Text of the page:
Most food processing plants are designed to leverage the maximum number of different products on the fewest pieces of expensive equipment. One challenge for the food industry is changeovers from a product containing allergens to a similar product that does not contain allergens (or the same allergens) produced on the same equipment. Some companies employ precautionary allergen labeling such as “may contain” to all product on the same line or in the same facility; however, this may unnecessarily limit the choices of food-allergic consumers.
Furthermore, the U.S. Food and Drug Administration (FDA) has stated that precautionary labeling cannot be used as a substitute for Good Manufacturing Practices (GMPs), which implies that companies should try to clean between formulations. Other companies follow an allergen validation protocol to demonstrate an effective sanitation changeover and limit the use of precautionary statements to provide the allergic consumer with more food choices…
Never do testing until you have a plan about what to do if you encounter a positive result. Planning for allergen testing requires clear communication and coordination with senior management to hold or destroy product, pending results of the testing. Some companies employ a testing plan termed “safe mode” wherein they run the same allergen product before and after sanitation so that if the swabs indicate inadequate cleaning, they can proceed to ship and have not put the consumer at risk. They can then modify the sanitation procedures prior to the next allergen validation testing. Management should plan to run the formula with the highest percentage of allergen to effectively assess the sanitation. Consideration should also be given to the form of the allergen, as peanut butter may be cleaned differently than peanut granules. Particulate materials can present a sampling challenge in which numerous samples may need to be tested to offer assurance that some sample would contain a particle if any were present. Management should also consider the method of sample shipping, laboratory scheduling and availability that may impact turnaround time of the results. Prior to testing, the swabs (certified allergen-free) from the kit manufacturer must be ordered and available for use (note: other swabs or sponges may actually contain the allergen due to recyclable materials or microbiological media in sponges). Other items to order include disposable gloves, phosphate buffer (certified allergen-free), labels for samples and a shipping container.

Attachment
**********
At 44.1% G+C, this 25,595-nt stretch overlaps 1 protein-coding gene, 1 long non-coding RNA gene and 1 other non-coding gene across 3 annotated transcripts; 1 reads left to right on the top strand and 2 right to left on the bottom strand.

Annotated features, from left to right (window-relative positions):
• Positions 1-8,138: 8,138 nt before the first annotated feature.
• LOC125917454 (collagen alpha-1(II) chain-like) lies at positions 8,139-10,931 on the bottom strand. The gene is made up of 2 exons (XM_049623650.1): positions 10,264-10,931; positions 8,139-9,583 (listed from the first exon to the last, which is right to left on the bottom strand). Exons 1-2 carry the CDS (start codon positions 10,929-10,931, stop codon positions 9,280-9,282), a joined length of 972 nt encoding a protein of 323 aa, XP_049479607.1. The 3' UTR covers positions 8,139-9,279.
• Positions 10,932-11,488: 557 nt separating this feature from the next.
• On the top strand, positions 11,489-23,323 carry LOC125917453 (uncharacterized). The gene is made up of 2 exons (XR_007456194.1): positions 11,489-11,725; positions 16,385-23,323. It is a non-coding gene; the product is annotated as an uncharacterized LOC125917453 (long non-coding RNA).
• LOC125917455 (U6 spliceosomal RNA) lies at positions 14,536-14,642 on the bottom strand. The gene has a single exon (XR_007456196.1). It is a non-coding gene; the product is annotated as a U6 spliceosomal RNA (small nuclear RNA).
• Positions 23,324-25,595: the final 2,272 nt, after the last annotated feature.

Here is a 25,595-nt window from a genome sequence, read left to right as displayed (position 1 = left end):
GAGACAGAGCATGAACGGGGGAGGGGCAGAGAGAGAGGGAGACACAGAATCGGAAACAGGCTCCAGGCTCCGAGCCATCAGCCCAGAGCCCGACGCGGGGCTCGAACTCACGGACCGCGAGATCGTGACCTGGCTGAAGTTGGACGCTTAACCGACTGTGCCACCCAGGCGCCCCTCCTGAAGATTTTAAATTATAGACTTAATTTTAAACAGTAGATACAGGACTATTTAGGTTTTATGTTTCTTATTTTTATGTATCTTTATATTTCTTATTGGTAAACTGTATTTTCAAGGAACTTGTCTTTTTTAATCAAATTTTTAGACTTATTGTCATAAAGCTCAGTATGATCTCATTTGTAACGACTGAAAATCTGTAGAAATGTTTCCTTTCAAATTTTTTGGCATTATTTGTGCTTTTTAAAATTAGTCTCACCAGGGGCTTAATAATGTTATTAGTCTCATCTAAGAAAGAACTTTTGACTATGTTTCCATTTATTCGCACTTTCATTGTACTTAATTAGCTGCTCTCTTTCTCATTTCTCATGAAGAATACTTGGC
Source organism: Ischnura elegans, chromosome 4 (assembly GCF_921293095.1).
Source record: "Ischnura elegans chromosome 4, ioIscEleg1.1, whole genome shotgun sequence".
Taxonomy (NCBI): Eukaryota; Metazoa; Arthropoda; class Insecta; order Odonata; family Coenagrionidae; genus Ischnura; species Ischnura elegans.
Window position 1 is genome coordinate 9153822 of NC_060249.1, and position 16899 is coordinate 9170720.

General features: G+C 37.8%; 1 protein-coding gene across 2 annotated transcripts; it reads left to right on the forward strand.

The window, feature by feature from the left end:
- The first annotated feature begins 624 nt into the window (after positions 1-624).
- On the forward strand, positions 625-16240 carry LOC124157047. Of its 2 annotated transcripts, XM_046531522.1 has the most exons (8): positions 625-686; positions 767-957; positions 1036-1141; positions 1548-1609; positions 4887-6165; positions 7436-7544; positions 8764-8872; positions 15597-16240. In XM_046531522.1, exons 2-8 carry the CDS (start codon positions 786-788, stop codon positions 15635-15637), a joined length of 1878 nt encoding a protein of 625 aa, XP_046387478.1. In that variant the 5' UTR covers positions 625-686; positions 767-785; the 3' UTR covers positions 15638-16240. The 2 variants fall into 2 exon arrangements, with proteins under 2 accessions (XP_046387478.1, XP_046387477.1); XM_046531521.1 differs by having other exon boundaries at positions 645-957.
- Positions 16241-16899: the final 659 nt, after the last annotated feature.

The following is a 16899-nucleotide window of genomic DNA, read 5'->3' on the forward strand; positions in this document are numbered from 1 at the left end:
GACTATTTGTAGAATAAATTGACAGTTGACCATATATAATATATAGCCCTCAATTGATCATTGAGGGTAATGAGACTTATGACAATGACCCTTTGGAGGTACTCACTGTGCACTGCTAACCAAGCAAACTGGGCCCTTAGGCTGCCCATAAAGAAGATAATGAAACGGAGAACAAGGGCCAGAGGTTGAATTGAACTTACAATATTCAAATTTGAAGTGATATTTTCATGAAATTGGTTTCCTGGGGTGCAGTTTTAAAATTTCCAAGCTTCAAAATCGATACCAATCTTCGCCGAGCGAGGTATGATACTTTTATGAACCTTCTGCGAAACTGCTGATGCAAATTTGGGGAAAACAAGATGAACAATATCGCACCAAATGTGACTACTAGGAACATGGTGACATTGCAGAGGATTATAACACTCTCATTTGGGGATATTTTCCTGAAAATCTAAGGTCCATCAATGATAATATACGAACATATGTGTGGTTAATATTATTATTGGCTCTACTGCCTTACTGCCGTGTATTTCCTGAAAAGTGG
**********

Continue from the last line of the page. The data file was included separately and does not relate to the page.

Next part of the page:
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For a step by step guide on how to validate and verify allergen cleaning procedure where production equipment is not dedicated: